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Surfing world mourns death of Hawaii-born surfer John Shimooka

  • COURTESY KAIPO GUERRERO / 1984
                                Pictured left to right: Kaipo Guerrero, Michael Shimooka, Honolulu City Councilwoman Marilyn Bornhorst, Reid Inouye, John Shimooka and Sunny Garcia.

    COURTESY KAIPO GUERRERO / 1984

    Pictured left to right: Kaipo Guerrero, Michael Shimooka, Honolulu City Councilwoman Marilyn Bornhorst, Reid Inouye, John Shimooka and Sunny Garcia.

  • COURTESY PIERRE TOSTEE VIA TRIPLE CROWN OF SURFING / 1999
                                John Shimooka was one of the top performers in the Rip Curl Cup at Sunset Beach.

    COURTESY PIERRE TOSTEE VIA TRIPLE CROWN OF SURFING / 1999

    John Shimooka was one of the top performers in the Rip Curl Cup at Sunset Beach.

  • STAR-ADVERTISER
                                John Shimooka

    STAR-ADVERTISER

    John Shimooka

Family and friends are mourning the death of former world tour surfer John Shimooka, who uplifted people with his sense of humor.

Shimooka turned 51 on Nov. 9.

“He was the funniest person I ever met in my life. He happened to be my son,” said his father, Michael Shimooka of Waikiki. “He could always make me laugh and others laugh.”

Shimooka, affectionately called “Shmoo,” died early Monday, according to a statement from Surfing NSW, a governing body for surfing in New South Wales, Australia.

He died at his home in the Sydney suburb of Sutherland, according to CNN.com. No cause of death has been announced.

“A talented former world tour surfer, commentator, jiu-jitsu black belt and General Manager of Partnerships for Surfing NSW since 2018, ‘Shmoo’ was a much-loved member of the global surfing community and the Surfing NSW family,” Surfing NSW said in a statement. “He will be remembered for his passion for the lifestyle as well as his energy and enthusiasm.”

An official cause of death has yet to be released.

Originally of Hawaii, Shimooka competed in the World Surf League’s World Championship Tour in the 1980s and ’90s.

In a statement, the World Surf League said, “A former CT surfer, industry executive, commentator and coach, he made a major impact on the surfing world. Our hearts are with his family and friends.”

Many in the global surfing community turned to social media to pay tribute to Shimooka.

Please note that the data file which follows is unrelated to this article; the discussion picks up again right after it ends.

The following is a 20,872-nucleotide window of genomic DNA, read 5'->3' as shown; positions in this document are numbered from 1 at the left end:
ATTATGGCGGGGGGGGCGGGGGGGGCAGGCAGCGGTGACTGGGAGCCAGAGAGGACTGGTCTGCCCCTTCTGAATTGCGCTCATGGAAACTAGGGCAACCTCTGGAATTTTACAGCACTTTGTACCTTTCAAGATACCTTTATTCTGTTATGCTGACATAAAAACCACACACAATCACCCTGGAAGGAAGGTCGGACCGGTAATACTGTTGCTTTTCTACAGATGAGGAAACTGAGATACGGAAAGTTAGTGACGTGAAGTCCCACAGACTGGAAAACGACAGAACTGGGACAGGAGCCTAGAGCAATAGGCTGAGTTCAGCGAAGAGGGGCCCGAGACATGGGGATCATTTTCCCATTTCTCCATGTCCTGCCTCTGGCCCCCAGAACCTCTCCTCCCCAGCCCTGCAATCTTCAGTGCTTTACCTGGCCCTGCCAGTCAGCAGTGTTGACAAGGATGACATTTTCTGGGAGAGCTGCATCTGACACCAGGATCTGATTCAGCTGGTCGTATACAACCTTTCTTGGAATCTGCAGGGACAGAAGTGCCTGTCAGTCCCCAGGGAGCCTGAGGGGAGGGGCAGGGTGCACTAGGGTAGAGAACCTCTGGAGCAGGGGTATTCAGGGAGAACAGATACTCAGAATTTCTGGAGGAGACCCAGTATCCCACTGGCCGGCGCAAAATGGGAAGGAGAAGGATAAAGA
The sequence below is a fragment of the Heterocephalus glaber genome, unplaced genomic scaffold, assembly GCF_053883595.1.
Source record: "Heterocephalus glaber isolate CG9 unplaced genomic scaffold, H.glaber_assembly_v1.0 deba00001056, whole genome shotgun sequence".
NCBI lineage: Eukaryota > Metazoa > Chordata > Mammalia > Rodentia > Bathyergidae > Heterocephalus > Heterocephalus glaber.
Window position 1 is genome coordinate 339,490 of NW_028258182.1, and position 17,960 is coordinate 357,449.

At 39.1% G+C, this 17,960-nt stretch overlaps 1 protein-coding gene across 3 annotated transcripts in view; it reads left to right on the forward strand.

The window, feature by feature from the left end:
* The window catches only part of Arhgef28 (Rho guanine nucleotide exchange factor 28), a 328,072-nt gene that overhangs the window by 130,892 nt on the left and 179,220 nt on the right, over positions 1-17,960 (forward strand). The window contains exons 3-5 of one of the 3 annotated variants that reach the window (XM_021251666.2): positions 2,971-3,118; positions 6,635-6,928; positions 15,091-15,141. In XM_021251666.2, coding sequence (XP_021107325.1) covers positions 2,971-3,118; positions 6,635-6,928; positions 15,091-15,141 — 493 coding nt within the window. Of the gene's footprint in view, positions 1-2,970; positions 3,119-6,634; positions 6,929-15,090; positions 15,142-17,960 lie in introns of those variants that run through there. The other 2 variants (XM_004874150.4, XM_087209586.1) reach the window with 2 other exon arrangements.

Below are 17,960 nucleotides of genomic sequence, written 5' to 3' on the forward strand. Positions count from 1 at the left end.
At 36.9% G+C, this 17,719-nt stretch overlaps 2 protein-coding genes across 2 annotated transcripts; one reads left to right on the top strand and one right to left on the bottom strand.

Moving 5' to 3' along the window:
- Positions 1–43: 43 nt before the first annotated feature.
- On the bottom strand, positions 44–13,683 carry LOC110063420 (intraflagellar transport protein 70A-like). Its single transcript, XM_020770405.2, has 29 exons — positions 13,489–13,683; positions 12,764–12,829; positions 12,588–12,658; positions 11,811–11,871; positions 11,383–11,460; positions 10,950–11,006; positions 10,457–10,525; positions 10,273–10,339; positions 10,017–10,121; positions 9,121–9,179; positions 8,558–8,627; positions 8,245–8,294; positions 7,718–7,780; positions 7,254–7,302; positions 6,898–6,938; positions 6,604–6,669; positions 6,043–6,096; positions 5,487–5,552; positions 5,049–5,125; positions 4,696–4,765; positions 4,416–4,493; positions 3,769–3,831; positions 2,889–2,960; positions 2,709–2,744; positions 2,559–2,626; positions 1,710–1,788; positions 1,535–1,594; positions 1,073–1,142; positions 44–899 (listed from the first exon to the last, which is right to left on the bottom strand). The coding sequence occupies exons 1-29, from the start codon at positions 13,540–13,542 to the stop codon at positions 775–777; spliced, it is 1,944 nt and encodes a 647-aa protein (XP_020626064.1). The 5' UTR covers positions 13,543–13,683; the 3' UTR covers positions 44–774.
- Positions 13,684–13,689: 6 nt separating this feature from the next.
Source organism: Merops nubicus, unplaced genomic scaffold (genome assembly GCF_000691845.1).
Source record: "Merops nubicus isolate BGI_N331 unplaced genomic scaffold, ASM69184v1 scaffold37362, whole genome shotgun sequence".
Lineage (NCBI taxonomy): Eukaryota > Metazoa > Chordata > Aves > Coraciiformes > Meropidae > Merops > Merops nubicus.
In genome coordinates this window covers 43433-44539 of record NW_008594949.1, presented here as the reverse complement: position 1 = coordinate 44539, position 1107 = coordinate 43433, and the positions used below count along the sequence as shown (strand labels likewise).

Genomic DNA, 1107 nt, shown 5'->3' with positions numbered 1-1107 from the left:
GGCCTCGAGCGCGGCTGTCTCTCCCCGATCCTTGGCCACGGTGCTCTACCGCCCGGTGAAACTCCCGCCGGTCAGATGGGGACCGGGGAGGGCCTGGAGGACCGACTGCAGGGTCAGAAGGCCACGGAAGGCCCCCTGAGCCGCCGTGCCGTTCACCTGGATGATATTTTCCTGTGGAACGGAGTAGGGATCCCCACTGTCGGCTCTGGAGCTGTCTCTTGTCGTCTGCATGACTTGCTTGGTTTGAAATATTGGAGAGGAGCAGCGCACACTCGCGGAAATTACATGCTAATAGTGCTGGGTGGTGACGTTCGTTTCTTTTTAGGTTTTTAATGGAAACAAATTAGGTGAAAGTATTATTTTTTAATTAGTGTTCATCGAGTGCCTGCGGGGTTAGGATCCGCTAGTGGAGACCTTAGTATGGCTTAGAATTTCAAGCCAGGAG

On Instagram, 11-time WSL champion Kelly Slater said, “My heart’s ripped out. I’m sorry, Shmoo. I thought we had this.”

Shimooka became a commentator in the surfing industry after he retired from the World Championship Tour in 1999.

Shimooka’s cousin Russell Shimooka, former KITV sports director and former KGMB news anchor, recalled co-hosting a surf show in the 1980s with John Shimooka where he observed Shimooka’s radiance with the audience.

He was so funny and witty, said Russell Shimo­oka. “He just took it to another level.”

He had an infectious smile and was adored and loved by so many people, Shimooka’s cousin said. “He was an all-around great guy.”

Former surf promoter Reid Inouye recalled noticing Shimooka’s natural talent in surfing during the Beach Park Challenge event he held at Ala Moana Beach Park in the 1980s.

“He was one of those kids that just had what it took to become next level,” Inouye said. “He had an intensity, a drive to become successful. He had that hunger, and that’s what you need in surfing.”

In addition to his talent, Shimooka was always supportive of his fellow surfers and friends. All the surfers love him, Inouye said.

His best friend, six-time Triple Crown of Surfing champion Sunny Garcia, who previously spoke about his battle with depression, has been undergoing speech and occupational therapy following a suicide attempt in April 2019.

Shimooka was set to travel to Hawaii from Australia this week to visit family and friends.

He and his late wife, Lisa Shimooka, who died in September 2019, have an adult son, Brandon Shimo­oka, who resides in Australia.

Kaipo Guerrero, former world tour surfer and now announcer who was friends with Shimooka for nearly 40 years, described Shimooka as gregarious. “He was just that ball of energy coming into the room that uplifts people,” he said.

“Having a great personality combined with an intimate knowledge of the sport of surfing made him a perfect sportscaster for surfing,” Guerrero added.

Shimooka’s father said his son developed a passion for the ocean as a child in canoe paddling where he was a steersman. His passion continued with surfing where he honed his skills at the “Big Rights” surf spot at Ala Moana Beach Park. “He was just a little under 12 when he caught that bug.”

“He just excelled so fast,” Michael Shimooka said.

In recent years he took an interest in stand-up paddling and competed in the Molokai 2 Oahu Paddleboard World Championships.

Shimooka’s father said his son will be best remembered for making people laugh and encouraging and motivating others. “He was a giving person.”

“I miss him dearly,” he said.

Memorial services for Shimooka are pending.

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